Don’t cut the sales tags until you wear the clothes

When you get your items home, keep the shop tags on and retain the receipts until the very day you plan to wear them. Retail regret really ramps up as you age and you might find that what looked amazing in the trendy boutique atmosphere, just doesn’t fit into the reality of your lifestyle.


Be sensibly selective!

But don’t think that older equals frumpier. In fact, being more mature often frees us from the couture cowardice of yellow youth and we become more confident in projecting our inner self to the world. Know yourself, know your style and find looks that make you feel both fabulous and comfortable. But be sensibly selective. For example, right now the look is boho and 70s.

Great – we are the generation that inspired that trend so we can legitimately carry it off, wearing the gypsy tops, long floaty cardigans, fringed vests and flattering flares. But pair kimonos with capris, pants or long dresses rather than mini skirts and micro shorts – unless your limbs are unusually long, flab-free and uninterrupted by cellulite or visible veins.


Some things are just for the young: Try as I might, I haven’t found a way to wear flowery festival headbands yet. I have to content myself with teaching teenagers how to make them and sending the ones I make to my sons’ girlfriends!

What are your best tips for dressing over 50?

Louise Hudson is a freelance travel and ski journalist. Since 2005 her ski articles have been published prolifically across the USA, Canada and England. She is also an author and blogger: One, Two, Ski!

{ 11 comments… read them below or add one }

1 denton

Great article with a lot of useful tips. I now know what a serger is. My wife can do basic sewing but doesn’t really have the time. So we will take second hand finds to a tailor now and then. Of course that only makes financial sense for higher end stuff, I can’t imagine paying to alter something from H&M.


2 beate

gorgeous woman – sunny style!!!
and such great tips! the sewing thing i can totally recommend from my own experiences – it would be nearly impossible to find flattering things for my (broad shouldered, curvy) body out in the market.


3 Karen Daniel

Love this article. I don’t have a sewing machine but I do get my clothes altered by a seamstress. Also loving the boho trend right now.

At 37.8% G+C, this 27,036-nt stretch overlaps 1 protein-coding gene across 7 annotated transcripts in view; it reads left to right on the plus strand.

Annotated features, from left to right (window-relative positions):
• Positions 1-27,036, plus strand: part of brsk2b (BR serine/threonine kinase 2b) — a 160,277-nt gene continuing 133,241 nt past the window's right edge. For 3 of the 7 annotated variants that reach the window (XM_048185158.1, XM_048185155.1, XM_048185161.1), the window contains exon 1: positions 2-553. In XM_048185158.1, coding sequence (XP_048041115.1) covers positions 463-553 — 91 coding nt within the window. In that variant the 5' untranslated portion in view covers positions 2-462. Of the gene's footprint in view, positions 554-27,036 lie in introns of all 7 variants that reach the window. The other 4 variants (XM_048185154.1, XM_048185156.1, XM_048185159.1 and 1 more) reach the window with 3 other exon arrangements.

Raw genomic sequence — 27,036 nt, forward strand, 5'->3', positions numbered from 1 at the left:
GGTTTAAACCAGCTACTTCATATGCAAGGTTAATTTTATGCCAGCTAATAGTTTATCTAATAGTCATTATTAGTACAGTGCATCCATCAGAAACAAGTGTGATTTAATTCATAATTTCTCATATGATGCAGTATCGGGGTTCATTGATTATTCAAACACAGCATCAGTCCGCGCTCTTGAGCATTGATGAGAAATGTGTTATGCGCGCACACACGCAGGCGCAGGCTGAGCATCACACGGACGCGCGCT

4 Rita

A very fun, and still a bit practical sense of style. I love her Boho looks…fun, easy, and colorful. I wish I had the patience to learn to sew. That would come in handy for so many things. Maybe one day. 🙂


5 Suzanne

Great article. I love Louise’s energy, style and bold use of colour. She seems like an interesting woman.



6 Ana from Mrs. American Made

I totally agree. Fit, fit, fit – so important. And know what can and cannot be fixed helps, too! Thanks for sharing.


7 Tammy-joy

THANKYOU miss louise for this great article!
THANKYOU for your dedication to your craft! I think it’s been about 10 years or more that you have been designing my wardrobe! I miss you living closer! The compliments flow freely when I’m adorned in one of your styles! Keep them coming!


8 Louise Hudson

Great to hear that you read the same blog! I agree with the yoga!


9 Greetje

Lovely, cheerful woman with a gorgeous figure.
A lot of the things she says make sense. Although I can sew a bit, I leave these things up to a seamstress. Remember the red skirt I bought in the thriftshop in Vancouver? The one you said had funny bumps at the side? You were right… When I came home I realized it was a strapless dress hahaha. The seamstress made a perfect pencil skirt from it for me.


10 Sylvia

haha funny. Great that you ended up with a fabulous skirt though. I look forward to seeing it!


11 Lisa

Loved the gorgeous model
Loved the tips! I’m 48 this year and 154cm tall (think Kylie Minogue!) hopefully, I can dress this way too!
I’m clearing my wardrobe out and can’t wait to buy new clothes